Sunday, November 17, 2013

bunraku

After seeing a short snippet of bunraku at the Gion Corner mentioned in this post. I really wanted to see a whole performance. Bunraku is a form of traditional Japanese puppet theater and the National Bunraku Theater is actually located in Osaka.


We watched Igagoe Dochu Sugoroku or The Vendetta at Iga which is based on a famous vendetta that occurred in 1634. The play was split into two parts and we watched the second one because the call time for the first half was at 10:30 am. The second half started at 4:30pm and it should have been a warning sign when people from the first act were leaving the theater as we got there! I didn't know what I was getting myself into and had naively thought that the play would last at most two hours. We didn't get out until 9pm or so!! The whole play by itself would have taken a day just to watch. That to me is kind of insane. Each half was split up into different acts and people would leave after each act. Since we had already sat through the first couple of acts and there were only two left we thought we would just stay. However what I didn't count on was that the last couple were the longest ones and I ended up falling asleep through most of it! Oops..

TayĆ«—the chanters (the voices and narrators) and shamisen players


The play was insane. It had samurais, baby killing, neglecting one's wife and infant and letting them almost freeze and starve to death in the snow, etc etc. Besides being violent the play was also kind of dirty which was amusing to watch.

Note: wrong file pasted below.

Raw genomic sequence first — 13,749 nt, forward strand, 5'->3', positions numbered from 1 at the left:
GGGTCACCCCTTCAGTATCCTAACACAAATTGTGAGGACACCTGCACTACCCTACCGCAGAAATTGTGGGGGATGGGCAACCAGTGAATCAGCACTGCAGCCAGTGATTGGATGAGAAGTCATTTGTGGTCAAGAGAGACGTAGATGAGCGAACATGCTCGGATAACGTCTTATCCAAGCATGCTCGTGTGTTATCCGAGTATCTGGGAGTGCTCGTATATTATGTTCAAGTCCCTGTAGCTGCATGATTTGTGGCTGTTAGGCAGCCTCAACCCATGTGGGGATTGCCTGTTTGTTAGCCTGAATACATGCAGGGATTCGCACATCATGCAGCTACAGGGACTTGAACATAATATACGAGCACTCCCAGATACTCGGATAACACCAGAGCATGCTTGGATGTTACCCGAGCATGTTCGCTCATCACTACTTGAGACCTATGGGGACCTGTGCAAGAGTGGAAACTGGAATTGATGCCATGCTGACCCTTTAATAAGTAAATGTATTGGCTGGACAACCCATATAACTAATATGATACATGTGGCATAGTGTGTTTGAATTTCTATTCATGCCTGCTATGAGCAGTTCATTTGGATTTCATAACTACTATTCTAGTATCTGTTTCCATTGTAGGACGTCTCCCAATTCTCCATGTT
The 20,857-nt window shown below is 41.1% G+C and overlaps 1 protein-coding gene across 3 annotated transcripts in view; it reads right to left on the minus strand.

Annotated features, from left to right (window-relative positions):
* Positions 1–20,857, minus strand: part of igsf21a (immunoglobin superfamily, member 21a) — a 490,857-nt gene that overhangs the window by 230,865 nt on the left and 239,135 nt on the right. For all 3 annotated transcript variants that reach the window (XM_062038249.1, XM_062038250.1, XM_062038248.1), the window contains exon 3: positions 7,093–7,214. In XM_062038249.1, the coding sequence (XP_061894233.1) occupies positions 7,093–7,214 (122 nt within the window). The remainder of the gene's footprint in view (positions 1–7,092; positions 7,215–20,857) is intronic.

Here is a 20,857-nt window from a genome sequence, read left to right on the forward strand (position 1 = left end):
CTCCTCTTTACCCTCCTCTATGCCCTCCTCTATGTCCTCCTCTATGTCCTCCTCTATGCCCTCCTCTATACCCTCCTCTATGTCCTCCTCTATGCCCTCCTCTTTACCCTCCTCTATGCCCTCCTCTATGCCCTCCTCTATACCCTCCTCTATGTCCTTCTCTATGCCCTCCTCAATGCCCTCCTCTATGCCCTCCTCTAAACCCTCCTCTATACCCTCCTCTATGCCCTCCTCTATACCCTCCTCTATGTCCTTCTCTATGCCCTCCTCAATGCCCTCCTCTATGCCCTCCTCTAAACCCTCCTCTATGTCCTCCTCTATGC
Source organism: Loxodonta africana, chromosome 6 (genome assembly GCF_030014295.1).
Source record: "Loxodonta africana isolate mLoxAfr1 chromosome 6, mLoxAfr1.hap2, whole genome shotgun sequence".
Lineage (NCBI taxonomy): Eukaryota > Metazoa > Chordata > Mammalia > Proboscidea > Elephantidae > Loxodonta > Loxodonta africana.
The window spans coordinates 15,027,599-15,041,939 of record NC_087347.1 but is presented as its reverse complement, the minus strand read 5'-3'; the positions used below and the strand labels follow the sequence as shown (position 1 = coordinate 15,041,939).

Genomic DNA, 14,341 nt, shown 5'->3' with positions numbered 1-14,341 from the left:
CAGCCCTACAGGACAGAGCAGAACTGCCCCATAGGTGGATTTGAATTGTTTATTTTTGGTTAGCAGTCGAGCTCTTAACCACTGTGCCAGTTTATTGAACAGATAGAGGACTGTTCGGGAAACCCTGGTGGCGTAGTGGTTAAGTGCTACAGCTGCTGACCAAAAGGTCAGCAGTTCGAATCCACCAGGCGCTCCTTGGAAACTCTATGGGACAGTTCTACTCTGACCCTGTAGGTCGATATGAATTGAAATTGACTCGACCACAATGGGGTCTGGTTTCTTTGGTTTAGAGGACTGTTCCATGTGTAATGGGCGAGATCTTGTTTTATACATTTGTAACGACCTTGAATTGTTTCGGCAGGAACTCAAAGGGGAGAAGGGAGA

The puppeteers could do such intricate stuff with the puppets like having them fight, pour tea, spin thread, or chop wood. We learned that it takes three puppeteers to move one puppet. One puppeteer controls the right leg, another the left arm and leg, and the master controls the right arm and head. The puppeteer will spend 10 years controlling the right leg before he can move up to the left arm and leg. After another 10 years the puppeteer can finally control the right arm and head and have his face be shown. Dang 30 years to master this craft!

Before the show, Sawin and I went to Sweets Paradise, a dessert buffet. I was excited to stuff my face with endless cakes and sweets!


I was expecting there to be much more I was disappointed with the selection of desserts. Besides desserts they also had pasta and rice. The whole place was filled with girls and women. Boys are a rare sight here. Haha.

The Details
National Bunraku Theater
Access: Subway & Kintetsu - Nipponbashi Station
Tickets (can be purchased online - English)
Admission: 2300 yen - 5000 yen (our tickets were the cheapest at 2300 yen and we were seated in the last row of seats) I would recommend just arriving at the theater and purchasing a one act ticket for a couple hundred yen. You'll get the experience of bunraku without having to sit through hours of it.

Earphone Guide: 650 yen and 1000 yen refundable deposit
Definitely grab the earphone guide or you will have no clue what is happening in the play (which is all in Japanese). It also provides some cool information about the history of bunraku.

Sweets Paradise
Price: 1480 yen - adults, 840 yen - children

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